How would they get people's MACs?

You mean how can they associate a MAC address with a given person? Obviously, they can get this via warrant from the carrier. Or, an officer working surveillance calls in the movements of a person, and the corresponding MAC address is identified on the map. Either way, they now have the ability to track that person anywhere they move within network range without further need for warrants or other forms of oversight.
On the bright side, the city could make a little money finding people's lost iPhones.
If you’re bothered by the government tracking you through your wireless devices (something they undoubtedly already do when they feel like it, with or without the benefit this this mesh network), then don’t use such devices. Side effects of such a decision (besides increased privacy) may include greater awareness of the world around you, generally being less of an asshole, and a decreased risk of health problems like brain cancer and infertility (those of you who haven’t heard about that last one should check out http://fullsignalmovie.com/trailer-credi… or http://www.bioinitiative.org/preface/ ).

Not to overstate the obvious, but you can’t be tracked by your cellphone if you don’t use a cellphone.
Heresy! Quick to the pyre!
Thanks to The Stranger for crediting us with breaking the story about the cameras. One correction, though - there are not 30 cameras on Alki. The city installed about 30 cameras in all, from Fauntleroy to Shilshole. Fewer than half are in West Seattle. Our archived coverage, which has gone un-updated for too long, is here:

-Tracy Record, editor, West Seattle Blog
Audio of two of Moss' and McDonaugh's presentations of SPD's surveillance network: https://archive.org/details/20130221Seat… and https://archive.org/details/20130319Seat…
Information I received a few months ago about SPD's mesh network steering committee via public records request:

1. Executive Steering Committee consists of the following persons: Erin Devoto - Dept of Info Technology; Jeff Joy - Seattle City Light; Mary Rutherford - Seattle Department of Transportation; Lenny Roberts - Seattle Fire Department; Paul McDonagh - Seattle Police Department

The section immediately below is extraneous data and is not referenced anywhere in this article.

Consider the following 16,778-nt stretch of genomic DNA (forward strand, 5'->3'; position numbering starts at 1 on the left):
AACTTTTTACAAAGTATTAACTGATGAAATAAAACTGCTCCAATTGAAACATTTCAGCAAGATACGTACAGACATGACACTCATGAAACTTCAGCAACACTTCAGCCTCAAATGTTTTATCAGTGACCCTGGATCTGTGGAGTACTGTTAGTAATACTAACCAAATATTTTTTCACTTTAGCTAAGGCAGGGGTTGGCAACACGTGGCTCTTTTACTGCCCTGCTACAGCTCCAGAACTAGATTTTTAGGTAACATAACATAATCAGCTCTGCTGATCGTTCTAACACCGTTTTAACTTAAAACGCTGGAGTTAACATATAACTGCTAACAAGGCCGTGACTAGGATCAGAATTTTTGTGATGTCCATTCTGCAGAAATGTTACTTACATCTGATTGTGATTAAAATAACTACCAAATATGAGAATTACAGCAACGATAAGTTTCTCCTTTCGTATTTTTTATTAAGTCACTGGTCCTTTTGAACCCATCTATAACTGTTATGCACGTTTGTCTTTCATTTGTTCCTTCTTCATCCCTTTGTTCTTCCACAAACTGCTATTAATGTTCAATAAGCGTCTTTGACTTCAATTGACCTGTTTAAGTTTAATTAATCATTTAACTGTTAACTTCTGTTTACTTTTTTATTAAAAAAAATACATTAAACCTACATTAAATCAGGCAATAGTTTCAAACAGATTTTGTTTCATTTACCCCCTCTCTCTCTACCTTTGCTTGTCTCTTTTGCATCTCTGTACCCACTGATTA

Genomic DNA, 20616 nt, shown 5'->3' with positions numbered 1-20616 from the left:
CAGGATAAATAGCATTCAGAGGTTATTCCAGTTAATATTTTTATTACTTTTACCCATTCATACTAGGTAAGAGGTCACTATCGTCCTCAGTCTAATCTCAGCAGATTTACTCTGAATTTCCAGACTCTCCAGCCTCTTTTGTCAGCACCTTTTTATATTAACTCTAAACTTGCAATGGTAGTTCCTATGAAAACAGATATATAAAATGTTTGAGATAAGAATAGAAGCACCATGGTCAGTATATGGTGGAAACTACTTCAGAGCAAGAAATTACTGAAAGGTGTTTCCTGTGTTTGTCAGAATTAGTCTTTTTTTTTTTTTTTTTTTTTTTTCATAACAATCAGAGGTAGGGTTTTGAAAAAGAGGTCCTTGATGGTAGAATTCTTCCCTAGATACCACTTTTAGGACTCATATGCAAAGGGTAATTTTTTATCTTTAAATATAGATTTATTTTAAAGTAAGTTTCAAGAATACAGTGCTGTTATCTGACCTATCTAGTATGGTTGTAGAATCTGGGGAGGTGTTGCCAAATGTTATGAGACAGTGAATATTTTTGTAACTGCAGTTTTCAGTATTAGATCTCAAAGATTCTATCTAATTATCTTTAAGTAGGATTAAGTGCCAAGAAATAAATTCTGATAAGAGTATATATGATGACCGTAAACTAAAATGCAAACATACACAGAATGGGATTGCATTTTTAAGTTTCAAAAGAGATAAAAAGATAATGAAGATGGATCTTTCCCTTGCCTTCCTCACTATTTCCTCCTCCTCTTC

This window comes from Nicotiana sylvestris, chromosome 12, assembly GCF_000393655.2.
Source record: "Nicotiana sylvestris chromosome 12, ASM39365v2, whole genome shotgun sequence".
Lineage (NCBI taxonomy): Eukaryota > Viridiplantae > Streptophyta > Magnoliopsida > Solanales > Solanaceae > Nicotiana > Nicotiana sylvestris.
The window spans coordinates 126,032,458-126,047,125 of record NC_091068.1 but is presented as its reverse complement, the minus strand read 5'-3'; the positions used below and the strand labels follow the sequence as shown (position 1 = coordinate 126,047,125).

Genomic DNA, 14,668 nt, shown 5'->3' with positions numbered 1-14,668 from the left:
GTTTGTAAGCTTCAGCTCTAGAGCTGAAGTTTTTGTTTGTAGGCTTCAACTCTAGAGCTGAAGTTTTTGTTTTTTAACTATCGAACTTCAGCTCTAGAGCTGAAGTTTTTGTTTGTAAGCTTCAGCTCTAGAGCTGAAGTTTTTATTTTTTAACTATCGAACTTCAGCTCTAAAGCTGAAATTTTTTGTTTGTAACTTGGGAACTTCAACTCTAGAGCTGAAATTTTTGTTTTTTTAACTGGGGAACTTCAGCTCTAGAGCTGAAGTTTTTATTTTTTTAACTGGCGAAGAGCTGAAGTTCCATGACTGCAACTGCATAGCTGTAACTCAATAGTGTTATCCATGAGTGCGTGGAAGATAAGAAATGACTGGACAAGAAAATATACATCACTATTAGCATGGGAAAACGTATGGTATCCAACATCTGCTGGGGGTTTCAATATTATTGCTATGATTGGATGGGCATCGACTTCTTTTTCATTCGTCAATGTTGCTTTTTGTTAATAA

2. Agendas for meetings of the committee - No responsive Records

3. Minutes of the meetings of the committee - No responsive Records

4. Email, memos, and other correspondence to or from Paul McDonagh and/or Monty Moss regarding the wireless mesh network or components thereof, along with any associated metadata - see attached PDF documents.

The most interesting thing that a mesh network of passive rf receivers can do is store traffic. They can probably also do tracking at some unknown level just via traffic analysis, without knowing any encrypted device IDs, but that would have dubious realtime utility, and wouldn't stand up in court for more than five minutes.

The neat thing, though, is that if they just store all the encrypted cell syn/ack traffic, then they can later identify a suspect, get a warrant, get the relevant ids and cryptographic keys from the mobile provider, and thus unlock not just a particular call, text, or location, but the entire history of the suspect's mobile location/comms.

But they only get that if they get a warrant from a judge. Or at least that's how it's supposed to work; I might be wildly off the mark here, I suppose, but I'm pretty sure there's at least a shred of the fourth amendment still operating in Washington State.
If Mayor McGinn hadn't given us bike lanes and a streetcar, this would be a little worrisome.
That's pretty obviously Combine technology.

Where's Gordon Freeman when you need him?
@31 and @40 MALARKEY!

Carriers have your mac addresses of your device its on the side of the box of your shiny smartphone, they also have real time data of what devices are used by who on their network.

While IMEIs might be protected by a warrant process, ASSUMING that mac address data and who owns them is, is foolish. It could be as simple as a monthly dump from carriers to have it.